Why is silver underperforming gold? StoneX explains
(Kitco News) After the flash crash two weeks ago, analysts expected to see a rebound in gold and silver. But silver has lagged behind. StoneX looked into what's keeping the silver market down.
"We were looking back at the heavy fall, subsequently unwound, in gold the previous Monday in the so-called 'flash crash,' which took over $100 or just over 1% off the price. We thought that the subsequent week would see substantial short covering in gold and silver; we were right about the former but wrong about the latter," said Rhona O'Connell, head of market analysis for EMEA and Asia regions at StoneX.
While gold managed to recover all of the losses since Aug. 9, silver has struggled behind. And that is despite Tuesday's impressive gains of more than 1% on the day. At the time of writing, September Comex silver was trading at $23.93, up 1.16% on the day.
O'Connell pointed out that instead of seeing increased interest after the price drop, the silver market saw a build-up of short positions, which weighed on the precious metal.
"Silver shorts (this is among money managers, not the commercial side of the market) increased in the following week as the market's industrial side took precedence over the precious aspects of silver's fundamentals," O'Connell explained. "Commitment of Traders figures (to close of business 17th August) showed fresh longs and fresh shorts in silver, with the net long position dropping to 1,770t, the lowest since mid-June 2019 and compares with a twelve-month average of 5,963t."
The critical element keeping silver down is the slowing industrial component, she added. Markets are becoming more concerned with the potential impact of rising COVID-19 cases due to the quickly spreading delta variant.
"The concerns last week over the persistence of the virus and its economic impact, notably with economic numbers showing continued slowing in the rate of growth in China and consumer confidence weakening in the both the United States and Europe, have been putting pressure on commodities overall," O'Connell noted.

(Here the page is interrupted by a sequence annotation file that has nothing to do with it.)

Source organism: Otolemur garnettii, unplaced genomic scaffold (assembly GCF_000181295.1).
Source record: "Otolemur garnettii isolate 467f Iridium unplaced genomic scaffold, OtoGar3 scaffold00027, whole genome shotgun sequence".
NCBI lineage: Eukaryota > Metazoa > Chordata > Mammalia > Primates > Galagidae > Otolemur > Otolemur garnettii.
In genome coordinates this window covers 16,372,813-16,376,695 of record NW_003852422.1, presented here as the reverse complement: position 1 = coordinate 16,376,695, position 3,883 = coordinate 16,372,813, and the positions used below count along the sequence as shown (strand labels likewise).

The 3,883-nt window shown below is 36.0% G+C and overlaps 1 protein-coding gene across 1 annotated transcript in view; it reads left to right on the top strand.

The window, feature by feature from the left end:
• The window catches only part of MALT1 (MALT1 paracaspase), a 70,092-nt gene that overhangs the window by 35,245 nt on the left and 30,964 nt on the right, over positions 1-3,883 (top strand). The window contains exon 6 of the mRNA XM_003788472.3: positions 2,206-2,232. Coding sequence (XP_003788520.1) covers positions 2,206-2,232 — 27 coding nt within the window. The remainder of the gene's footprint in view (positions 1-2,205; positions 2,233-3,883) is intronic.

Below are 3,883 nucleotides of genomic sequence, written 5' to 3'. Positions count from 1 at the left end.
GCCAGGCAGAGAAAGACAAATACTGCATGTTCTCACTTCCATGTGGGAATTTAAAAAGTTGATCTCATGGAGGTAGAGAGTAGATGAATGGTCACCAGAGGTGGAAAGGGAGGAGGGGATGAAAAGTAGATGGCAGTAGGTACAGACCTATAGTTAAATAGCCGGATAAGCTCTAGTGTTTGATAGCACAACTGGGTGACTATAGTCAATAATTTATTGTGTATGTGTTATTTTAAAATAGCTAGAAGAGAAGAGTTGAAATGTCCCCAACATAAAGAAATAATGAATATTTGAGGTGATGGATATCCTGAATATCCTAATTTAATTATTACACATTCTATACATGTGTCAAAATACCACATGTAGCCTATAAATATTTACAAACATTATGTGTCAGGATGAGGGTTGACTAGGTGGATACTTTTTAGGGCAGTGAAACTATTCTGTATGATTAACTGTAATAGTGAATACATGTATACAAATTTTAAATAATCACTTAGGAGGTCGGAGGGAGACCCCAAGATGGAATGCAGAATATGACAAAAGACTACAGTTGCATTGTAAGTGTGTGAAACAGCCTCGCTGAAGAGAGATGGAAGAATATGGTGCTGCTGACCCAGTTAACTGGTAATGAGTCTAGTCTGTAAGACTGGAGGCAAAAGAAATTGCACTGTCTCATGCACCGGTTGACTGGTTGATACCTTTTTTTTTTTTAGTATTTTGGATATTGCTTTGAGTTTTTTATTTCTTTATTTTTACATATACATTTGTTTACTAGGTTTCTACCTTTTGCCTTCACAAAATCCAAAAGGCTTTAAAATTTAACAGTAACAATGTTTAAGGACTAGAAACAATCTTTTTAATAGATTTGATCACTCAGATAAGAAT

This is why instead of seeing a boost in prices, silver witnessed some losses last week.
"The Bloomberg base metals index, for example, dropped by 5.6% between last Monday 16th and Thursday 19th August before a small rally towards the end of the week. Silver came down over the same period, although the proportional fall was smaller, at 3.7%, suggesting some mild supportive influence from steady gold," O'Connell said.
Another reason why silver might be struggling is the lack of market participants, with many traders away on holidays.
Plus, the uncertainty around the Jackson Hole meeting this week and the highly-anticipated Federal Reserve's tapering announcement are keeping many on the sidelines.
"The Minutes of the Federal Open Market Committee July meeting last week was more hawkish than the month previously," O'Connell stated. "Fed Chair Jay Powell addresses the Symposium on Friday, and the markets are already looking forward towards that date."
O'Connell projects that markets will remain uncertain until the Fed's September monetary policy meeting, which will include the next round of economic projections from the central bank. "Until then, the markets will remain on edge, monitoring any speech from central bankers around the world and keeping a close eye on the state of the pandemic," she said.